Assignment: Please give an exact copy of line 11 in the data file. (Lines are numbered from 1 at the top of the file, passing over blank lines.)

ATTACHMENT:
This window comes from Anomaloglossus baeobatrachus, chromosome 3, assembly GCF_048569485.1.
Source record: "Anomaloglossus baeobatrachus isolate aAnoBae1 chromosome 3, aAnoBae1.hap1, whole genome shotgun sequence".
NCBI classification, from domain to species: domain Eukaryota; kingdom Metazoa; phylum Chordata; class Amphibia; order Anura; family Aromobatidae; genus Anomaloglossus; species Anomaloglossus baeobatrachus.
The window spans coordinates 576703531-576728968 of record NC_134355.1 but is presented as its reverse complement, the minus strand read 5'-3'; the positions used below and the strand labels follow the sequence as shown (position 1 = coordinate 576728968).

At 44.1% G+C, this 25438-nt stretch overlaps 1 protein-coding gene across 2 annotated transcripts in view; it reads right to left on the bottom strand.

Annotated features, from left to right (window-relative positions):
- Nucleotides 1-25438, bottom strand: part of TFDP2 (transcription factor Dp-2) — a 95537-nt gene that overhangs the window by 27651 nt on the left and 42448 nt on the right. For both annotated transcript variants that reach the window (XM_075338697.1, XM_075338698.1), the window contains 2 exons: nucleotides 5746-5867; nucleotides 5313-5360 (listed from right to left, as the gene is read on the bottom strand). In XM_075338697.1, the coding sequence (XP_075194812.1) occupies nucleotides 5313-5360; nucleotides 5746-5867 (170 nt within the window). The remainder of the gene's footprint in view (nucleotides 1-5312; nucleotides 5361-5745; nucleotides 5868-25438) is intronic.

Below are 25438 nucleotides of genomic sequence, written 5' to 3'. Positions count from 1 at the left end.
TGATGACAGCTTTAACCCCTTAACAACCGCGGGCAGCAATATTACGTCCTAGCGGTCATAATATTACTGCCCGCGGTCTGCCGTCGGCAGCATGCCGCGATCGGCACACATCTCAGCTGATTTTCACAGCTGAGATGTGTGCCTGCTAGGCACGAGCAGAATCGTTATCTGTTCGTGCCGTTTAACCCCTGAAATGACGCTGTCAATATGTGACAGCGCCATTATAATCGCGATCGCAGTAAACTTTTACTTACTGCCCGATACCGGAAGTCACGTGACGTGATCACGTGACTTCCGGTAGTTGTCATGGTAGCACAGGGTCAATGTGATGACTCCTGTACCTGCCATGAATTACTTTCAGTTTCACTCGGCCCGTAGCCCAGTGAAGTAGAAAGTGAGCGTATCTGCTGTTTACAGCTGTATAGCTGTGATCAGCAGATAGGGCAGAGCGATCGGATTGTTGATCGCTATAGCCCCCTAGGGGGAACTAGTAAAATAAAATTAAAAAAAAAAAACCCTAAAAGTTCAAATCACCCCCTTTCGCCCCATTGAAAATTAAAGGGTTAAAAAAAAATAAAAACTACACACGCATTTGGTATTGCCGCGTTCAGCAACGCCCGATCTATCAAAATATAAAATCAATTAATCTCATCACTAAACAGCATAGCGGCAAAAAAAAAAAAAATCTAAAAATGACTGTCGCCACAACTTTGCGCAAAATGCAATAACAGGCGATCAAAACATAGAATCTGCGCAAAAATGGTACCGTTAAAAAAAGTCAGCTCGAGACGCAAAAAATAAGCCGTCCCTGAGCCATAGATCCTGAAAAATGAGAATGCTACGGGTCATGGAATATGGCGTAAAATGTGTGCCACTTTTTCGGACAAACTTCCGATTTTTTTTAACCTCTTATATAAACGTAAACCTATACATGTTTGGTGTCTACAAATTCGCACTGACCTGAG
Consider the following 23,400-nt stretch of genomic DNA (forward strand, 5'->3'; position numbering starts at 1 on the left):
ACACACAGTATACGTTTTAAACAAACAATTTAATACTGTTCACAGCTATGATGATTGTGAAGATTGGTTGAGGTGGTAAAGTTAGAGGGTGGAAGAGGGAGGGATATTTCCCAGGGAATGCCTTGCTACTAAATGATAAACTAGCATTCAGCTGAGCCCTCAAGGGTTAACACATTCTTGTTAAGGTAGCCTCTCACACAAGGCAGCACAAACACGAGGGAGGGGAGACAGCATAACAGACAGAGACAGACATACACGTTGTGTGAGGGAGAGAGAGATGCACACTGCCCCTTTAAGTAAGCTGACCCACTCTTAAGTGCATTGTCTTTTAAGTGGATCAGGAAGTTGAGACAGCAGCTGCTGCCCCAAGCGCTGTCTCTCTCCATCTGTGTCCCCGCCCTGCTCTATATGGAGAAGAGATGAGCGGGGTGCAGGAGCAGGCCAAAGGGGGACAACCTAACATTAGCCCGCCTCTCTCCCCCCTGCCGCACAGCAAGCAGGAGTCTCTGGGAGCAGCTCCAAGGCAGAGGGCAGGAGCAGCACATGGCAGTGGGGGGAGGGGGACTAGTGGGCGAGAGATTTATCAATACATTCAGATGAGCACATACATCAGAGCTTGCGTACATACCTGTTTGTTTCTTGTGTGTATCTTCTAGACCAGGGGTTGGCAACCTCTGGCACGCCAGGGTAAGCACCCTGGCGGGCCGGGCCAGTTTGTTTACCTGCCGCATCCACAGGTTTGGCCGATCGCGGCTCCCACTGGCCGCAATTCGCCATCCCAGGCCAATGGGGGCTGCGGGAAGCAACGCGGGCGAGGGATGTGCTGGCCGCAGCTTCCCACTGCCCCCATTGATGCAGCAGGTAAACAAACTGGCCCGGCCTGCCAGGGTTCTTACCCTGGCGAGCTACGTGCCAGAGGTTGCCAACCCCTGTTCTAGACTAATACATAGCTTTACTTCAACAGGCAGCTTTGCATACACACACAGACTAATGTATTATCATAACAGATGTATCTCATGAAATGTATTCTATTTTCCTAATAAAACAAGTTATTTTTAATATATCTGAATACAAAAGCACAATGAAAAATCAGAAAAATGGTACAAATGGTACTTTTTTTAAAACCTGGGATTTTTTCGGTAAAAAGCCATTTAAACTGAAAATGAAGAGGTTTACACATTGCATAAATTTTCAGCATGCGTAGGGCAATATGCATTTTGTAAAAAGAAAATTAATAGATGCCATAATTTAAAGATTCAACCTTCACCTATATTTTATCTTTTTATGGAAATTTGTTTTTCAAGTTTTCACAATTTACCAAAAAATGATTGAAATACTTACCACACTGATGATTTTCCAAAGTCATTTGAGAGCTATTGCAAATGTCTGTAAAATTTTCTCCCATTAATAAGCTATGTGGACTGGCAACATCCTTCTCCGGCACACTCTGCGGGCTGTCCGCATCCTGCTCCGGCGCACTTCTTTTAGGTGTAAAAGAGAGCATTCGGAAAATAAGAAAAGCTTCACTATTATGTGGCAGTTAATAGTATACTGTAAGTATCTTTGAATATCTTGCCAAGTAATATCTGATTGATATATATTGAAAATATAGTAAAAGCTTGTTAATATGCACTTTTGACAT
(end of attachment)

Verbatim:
ACACACAGTATACGTTTTAAACAAACAATTTAATACTGTTCACAGCTATGATGATTGTGAAGATTGGTTGAGGTGGTAAAGTTAGAGGGTGGAAGAGGGAGGGATATTTCCCAGGGAATGCCTTGCTACTAAATGATAAACTAGCATTCAGCTGAGCCCTCAAGGGTTAACACATTCTTGTTAAGGTAGCCTCTCACACAAGGCAGCACAAACACGAGGGAGGGGAGACAGCATAACAGACAGAGACAGACATACACGTTGTGTGAGGGAGAGAGAGATGCACACTGCCCCTTTAAGTAAGCTGACCCACTCTTAAGTGCATTGTCTTTTAAGTGGATCAGGAAGTTGAGACAGCAGCTGCTGCCCCAAGCGCTGTCTCTCTCCATCTGTGTCCCCGCCCTGCTCTATATGGAGAAGAGATGAGCGGGGTGCAGGAGCAGGCCAAAGGGGGACAACCTAACATTAGCCCGCCTCTCTCCCCCCTGCCGCACAGCAAGCAGGAGTCTCTGGGAGCAGCTCCAAGGCAGAGGGCAGGAGCAGCACATGGCAGTGGGGGGAGGGGGACTAGTGGGCGAGAGATTTATCAATACATTCAGATGAGCACATACATCAGAGCTTGCGTACATACCTGTTTGTTTCTTGTGTGTATCTTCTAGACCAGGGGTTGGCAACCTCTGGCACGCCAGGGTAAGCACCCTGGCGGGCCGGGCCAGTTTGTTTACCTGCCGCATCCACAGGTTTGGCCGATCGCGGCTCCCACTGGCCGCAATTCGCCATCCCAGGCCAATGGGGGCTGCGGGAAGCAACGCGGGCGAGGGATGTGCTGGCCGCAGCTTCCCACTGCCCCCATTGATGCAGCAGGTAAACAAACTGGCCCGGCCTGCCAGGGTTCTTACCCTGGCGAGCTACGTGCCAGAGGTTGCCAACCCCTGTTCTAGACTAATACATAGCTTTACTTCAACAGGCAGCTTTGCATACACACACAGACTAATGTATTATCATAACAGATGTATCTCATGAAATGTATTCTATTTTCCTAATAAAACAAGTTATTTTTAATATATCTGAATACAAAAGCACAATGAAAAATCAGAAAAATGGTACAAATGGTACTTTTTTTAAAACCTGGGATTTTTTCGGTAAAAAGCCATTTAAACTGAAAATGAAGAGGTTTACACATTGCATAAATTTTCAGCATGCGTAGGGCAATATGCATTTTGTAAAAAGAAAATTAATAGATGCCATAATTTAAAGATTCAACCTTCACCTATATTTTATCTTTTTATGGAAATTTGTTTTTCAAGTTTTCACAATTTACCAAAAAATGATTGAAATACTTACCACACTGATGATTTTCCAAAGTCATTTGAGAGCTATTGCAAATGTCTGTAAAATTTTCTCCCATTAATAAGCTATGTGGACTGGCAACATCCTTCTCCGGCACACTCTGCGGGCTGTCCGCATCCTGCTCCGGCGCACTTCTTTTAGGTGTAAAAGAGAGCATTCGGAAAATAAGAAAAGCTTCACTATTATGTGGCAGTTAATAGTATACTGTAAGTATCTTTGAATATCTTGCCAAGTAATATCTGATTGATATATATTGAAAATATAGTAAAAGCTTGTTAATATGCACTTTTGACAT